AWC - Funded Research
Expanding Albertan capacity for Hard Red Spring wheat breeding, and the education of future scientists
AWC Investments: $830,000
This project supports continued research and development activities of the Canadian Western Hard Red Spring (CWRS) wheat breeding program at the University of Alberta. We have released 11 CWRS cultivars and educated many scientists serving the Canadian agricultural system over the last 5 years. The objectives of this project are to continue development of new CWRS cultivars for Alberta, and to educate graduate students in this field for the Albertan wheat farming community.
- New cultivars and germplasm of CWRS wheat meeting the market quality needs of CWRS wheat and are adapted to the diverse production area of Alberta. To identify and develop CWRS wheat cultivars offering farmers agronomically superior cultivars; to identify and develop new cultivars of CWRS wheat offering food manufacturers and consumers greater nutrition; ensuring wheat grown by Alberta’s producers is competitive in world grain markets.
- New cultivars and germplasm developed with enhanced earliness, straw strength, bread making qualities, resistance to biotic and abiotic stresses and favorable functional properties.
- Improved understanding of the genetics of earliness, straw strength, resistance to biotic and abiotic stresses, bread making qualities, functional properties and genotype by environment interaction for wheat grown in Alberta.
- The education and training of graduate, post-graduate students and undergraduate summer students in the areas of plant breeding and agronomy.
Benefits to the industry
A 5% increase in yield potential due to genetic improvement on a $1.9 billion-dollar crop, would represent additional sales of about $110,000,000 annually, all things remaining equal. Increased disease resistance (Stripe rust, leaf rust, Fusarium among others) which results in less fungicide use will increase the bottom line of wheat farmers substantially due to lower production costs. To quantify these numbers is a bit like playing a game. I have read grant applications from various pathologists suggesting all field diseases, if totaled, would result in zero yield. Nevertheless, savings to the farming sector through diminished fungicide use would save Albertan wheat growers millions of dollars. Similar opportunity costs would occur through increasing yield potential without requiring more fertilizer (ie. increasing nitrogen use efficiency) or breeding for earlier maturity (less downgrading) and better lodging resistance (less field losses). Scientists developed through graduate studies in affiliation with this program have become important leaders in determining research and production priorities to serve the western Canadian agricultural sector.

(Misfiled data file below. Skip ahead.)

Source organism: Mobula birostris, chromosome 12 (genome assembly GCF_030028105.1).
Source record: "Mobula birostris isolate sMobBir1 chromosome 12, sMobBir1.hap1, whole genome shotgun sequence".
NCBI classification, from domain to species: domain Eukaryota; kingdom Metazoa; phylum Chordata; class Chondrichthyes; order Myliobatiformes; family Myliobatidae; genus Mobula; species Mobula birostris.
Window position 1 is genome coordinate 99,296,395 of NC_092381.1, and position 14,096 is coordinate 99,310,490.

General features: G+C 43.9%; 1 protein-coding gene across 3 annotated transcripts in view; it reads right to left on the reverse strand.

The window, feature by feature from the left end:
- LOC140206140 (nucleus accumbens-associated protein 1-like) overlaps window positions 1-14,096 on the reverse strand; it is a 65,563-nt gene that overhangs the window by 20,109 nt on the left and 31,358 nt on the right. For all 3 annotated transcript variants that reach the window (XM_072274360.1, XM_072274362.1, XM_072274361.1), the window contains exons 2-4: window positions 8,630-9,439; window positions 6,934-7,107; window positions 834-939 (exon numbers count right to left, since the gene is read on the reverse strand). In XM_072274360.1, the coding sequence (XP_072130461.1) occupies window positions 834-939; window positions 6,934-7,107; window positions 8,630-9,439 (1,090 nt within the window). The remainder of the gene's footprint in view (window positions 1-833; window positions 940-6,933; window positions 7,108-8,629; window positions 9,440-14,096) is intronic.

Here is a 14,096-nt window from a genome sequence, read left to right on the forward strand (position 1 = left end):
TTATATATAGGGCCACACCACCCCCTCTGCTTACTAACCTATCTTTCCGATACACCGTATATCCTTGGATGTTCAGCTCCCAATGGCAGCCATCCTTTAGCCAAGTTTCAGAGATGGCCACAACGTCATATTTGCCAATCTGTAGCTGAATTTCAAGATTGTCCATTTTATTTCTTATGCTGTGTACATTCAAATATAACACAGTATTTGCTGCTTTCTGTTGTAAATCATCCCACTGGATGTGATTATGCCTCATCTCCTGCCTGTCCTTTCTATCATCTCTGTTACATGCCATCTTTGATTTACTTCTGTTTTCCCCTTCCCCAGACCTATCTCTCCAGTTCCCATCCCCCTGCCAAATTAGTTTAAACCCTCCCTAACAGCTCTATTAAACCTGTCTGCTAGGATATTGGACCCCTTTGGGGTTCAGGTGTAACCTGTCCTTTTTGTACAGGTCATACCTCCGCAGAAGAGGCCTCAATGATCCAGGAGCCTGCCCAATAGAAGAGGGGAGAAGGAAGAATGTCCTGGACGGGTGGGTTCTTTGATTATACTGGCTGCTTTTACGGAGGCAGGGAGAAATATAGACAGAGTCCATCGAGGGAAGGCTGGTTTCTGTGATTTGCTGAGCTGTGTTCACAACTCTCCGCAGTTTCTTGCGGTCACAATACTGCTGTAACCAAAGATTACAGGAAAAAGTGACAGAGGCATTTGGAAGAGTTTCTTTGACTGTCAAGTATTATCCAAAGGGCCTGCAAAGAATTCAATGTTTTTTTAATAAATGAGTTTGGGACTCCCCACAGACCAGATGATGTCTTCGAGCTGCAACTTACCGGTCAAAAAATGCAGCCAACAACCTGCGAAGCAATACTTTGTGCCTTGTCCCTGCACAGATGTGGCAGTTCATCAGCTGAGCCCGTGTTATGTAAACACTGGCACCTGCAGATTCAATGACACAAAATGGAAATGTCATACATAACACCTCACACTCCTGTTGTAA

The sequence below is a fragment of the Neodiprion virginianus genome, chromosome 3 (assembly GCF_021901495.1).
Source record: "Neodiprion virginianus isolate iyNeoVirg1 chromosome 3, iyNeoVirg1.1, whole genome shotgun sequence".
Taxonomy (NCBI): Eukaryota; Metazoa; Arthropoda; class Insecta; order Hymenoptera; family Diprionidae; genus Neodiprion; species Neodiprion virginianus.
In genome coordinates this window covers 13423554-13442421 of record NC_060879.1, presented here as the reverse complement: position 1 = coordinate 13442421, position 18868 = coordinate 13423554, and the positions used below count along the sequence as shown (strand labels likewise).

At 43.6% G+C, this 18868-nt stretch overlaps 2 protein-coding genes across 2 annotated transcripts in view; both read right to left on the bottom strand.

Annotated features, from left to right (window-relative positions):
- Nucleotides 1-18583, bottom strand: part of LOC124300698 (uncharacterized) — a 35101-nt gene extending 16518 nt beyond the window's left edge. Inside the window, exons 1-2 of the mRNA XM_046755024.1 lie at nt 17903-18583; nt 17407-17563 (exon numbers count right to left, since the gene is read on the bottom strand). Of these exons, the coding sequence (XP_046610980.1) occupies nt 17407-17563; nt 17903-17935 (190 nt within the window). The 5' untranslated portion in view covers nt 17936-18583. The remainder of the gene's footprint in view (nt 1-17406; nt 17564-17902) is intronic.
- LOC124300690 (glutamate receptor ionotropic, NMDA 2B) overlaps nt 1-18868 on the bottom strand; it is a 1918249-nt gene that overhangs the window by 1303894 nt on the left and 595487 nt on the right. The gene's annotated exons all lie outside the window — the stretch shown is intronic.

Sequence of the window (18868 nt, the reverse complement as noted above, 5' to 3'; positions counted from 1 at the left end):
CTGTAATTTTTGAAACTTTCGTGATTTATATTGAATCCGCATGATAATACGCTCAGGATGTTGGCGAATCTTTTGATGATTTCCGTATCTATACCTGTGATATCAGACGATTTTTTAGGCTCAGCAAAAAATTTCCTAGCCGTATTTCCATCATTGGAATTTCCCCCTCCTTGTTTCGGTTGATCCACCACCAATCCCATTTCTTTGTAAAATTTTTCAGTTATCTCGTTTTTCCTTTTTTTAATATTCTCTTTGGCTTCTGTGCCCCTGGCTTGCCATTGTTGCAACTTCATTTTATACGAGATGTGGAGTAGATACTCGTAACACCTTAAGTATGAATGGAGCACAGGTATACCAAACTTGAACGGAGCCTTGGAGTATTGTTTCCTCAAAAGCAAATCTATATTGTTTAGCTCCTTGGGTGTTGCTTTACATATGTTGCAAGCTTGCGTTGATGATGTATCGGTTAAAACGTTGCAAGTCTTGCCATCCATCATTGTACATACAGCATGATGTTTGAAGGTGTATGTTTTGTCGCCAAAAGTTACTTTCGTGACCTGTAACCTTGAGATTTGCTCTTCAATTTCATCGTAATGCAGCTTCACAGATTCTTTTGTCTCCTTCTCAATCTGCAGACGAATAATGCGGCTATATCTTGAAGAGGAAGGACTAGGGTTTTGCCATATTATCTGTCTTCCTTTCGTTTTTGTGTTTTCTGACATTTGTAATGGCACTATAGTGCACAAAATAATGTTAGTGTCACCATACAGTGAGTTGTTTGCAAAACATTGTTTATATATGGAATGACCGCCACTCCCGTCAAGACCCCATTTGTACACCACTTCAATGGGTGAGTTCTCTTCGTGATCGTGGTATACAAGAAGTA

Dr. Dean Spaner has been a professor for 20 years as a wheat breeder and agronomist at the University of Alberta. His research group works in two general areas:
- Conventional breeding (and genetic research) of wheat.
- Agronomy and breeding of wheat for low input, high stress and organic agricultural environments.
They work mainly in the fields and in greenhouses. In addition to a fully operational modern research farm and greenhouse facilities, they also have the use of a modern genomic lab at the Department of Agriculture, Food and Nutritional Sciences at the University of Alberta and conduct research on 11 acres of farmland on the South Campus devoted to organic agricultural research. They conduct wheat breeding and genetic and agronomic research on organic and conventional farms in central Alberta, and in affiliation with the Cereal Development Centre of Alberta Agriculture, Food and Rural Development in Lacombe and various private companies. They collaborate extensively with many breeding programs within the Agriculture and Agri-Food Canada network, and trial much material from CIMMYT in Mexico. Over 40 graduate students, Post-Doctoral Fellows and Research Associates have graduated from this program over the last 15 years, many now working in leading capacities in the agricultural sector of western Canada. The breeding program has released 11 CWRS and 1 CPS cultivars since 2013.